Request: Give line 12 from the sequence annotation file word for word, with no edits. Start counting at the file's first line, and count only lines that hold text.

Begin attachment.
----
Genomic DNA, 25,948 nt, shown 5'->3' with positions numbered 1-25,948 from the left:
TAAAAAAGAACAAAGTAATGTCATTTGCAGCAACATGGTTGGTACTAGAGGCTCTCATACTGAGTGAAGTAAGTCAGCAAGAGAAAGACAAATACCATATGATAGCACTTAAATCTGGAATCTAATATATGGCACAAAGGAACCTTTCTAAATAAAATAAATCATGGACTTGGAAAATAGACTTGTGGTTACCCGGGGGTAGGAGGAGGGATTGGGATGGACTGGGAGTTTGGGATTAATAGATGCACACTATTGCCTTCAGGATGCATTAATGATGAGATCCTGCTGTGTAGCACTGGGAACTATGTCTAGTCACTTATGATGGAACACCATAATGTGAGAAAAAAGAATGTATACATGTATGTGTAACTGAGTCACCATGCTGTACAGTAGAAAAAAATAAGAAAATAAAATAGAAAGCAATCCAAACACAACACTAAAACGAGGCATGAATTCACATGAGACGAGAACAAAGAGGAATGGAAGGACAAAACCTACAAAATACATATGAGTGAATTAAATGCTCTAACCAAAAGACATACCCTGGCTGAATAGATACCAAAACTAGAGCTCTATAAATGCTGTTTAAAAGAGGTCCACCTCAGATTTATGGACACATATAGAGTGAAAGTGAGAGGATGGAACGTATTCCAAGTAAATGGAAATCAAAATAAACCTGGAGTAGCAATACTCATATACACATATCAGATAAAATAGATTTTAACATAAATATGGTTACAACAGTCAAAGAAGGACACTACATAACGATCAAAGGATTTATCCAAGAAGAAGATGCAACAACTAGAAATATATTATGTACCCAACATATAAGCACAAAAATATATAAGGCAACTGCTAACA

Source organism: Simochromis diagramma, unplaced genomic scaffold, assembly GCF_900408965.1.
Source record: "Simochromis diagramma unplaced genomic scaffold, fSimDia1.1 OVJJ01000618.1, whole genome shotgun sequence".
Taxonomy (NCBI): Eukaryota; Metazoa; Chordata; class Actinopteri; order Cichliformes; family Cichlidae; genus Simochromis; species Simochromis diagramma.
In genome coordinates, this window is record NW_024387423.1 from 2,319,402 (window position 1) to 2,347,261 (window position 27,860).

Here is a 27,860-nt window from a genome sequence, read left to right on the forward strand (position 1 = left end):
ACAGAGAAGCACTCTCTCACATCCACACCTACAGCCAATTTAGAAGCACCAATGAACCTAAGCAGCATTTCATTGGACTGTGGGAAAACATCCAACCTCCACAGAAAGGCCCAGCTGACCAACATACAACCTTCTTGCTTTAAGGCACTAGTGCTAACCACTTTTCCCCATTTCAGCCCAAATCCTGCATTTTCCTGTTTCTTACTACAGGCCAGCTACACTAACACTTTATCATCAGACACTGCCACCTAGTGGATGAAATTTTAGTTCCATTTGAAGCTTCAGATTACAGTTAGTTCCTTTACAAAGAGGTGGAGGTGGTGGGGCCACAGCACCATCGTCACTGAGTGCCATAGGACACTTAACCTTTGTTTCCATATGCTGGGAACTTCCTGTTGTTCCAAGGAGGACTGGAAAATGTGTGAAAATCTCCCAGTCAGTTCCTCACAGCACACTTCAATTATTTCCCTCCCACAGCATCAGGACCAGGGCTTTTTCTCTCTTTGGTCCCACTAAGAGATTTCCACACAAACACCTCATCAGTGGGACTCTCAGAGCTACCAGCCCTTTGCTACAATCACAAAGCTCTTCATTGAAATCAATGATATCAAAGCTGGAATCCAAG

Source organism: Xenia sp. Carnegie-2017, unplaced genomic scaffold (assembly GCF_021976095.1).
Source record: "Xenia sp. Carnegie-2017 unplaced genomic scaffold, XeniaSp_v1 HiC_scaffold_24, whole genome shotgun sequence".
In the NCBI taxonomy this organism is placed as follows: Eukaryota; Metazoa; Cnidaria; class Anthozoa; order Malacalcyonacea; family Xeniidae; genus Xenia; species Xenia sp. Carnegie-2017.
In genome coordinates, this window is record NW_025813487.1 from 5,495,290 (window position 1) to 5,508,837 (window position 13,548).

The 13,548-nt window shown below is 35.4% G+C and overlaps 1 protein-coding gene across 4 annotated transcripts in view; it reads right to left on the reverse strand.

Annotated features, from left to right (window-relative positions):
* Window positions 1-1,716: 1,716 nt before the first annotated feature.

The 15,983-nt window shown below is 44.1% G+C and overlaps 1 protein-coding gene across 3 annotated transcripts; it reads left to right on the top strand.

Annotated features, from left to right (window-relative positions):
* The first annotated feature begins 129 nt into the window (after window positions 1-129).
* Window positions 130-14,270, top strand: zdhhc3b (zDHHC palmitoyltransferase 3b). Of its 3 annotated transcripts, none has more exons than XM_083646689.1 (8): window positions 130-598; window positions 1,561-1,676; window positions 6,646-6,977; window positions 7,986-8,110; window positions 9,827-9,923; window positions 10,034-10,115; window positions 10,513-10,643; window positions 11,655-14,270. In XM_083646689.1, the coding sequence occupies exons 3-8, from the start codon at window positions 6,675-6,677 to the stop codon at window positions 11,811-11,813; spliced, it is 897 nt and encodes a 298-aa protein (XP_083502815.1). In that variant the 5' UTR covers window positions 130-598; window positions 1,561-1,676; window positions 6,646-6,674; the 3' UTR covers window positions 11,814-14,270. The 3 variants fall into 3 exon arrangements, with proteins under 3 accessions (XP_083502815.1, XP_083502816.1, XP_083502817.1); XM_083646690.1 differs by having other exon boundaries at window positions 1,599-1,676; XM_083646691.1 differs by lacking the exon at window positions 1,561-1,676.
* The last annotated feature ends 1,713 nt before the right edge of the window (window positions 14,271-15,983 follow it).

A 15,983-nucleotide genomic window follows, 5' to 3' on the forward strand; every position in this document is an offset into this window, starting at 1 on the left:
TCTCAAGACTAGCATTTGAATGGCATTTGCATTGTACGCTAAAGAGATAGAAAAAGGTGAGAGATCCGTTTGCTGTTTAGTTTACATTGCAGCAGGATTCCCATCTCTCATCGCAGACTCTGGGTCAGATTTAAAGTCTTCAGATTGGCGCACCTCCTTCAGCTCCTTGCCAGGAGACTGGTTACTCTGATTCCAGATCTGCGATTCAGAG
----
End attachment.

In genome coordinates, this window is record NW_025813487.1 from 5,495,290 (window position 1) to 5,508,837 (window position 13,548).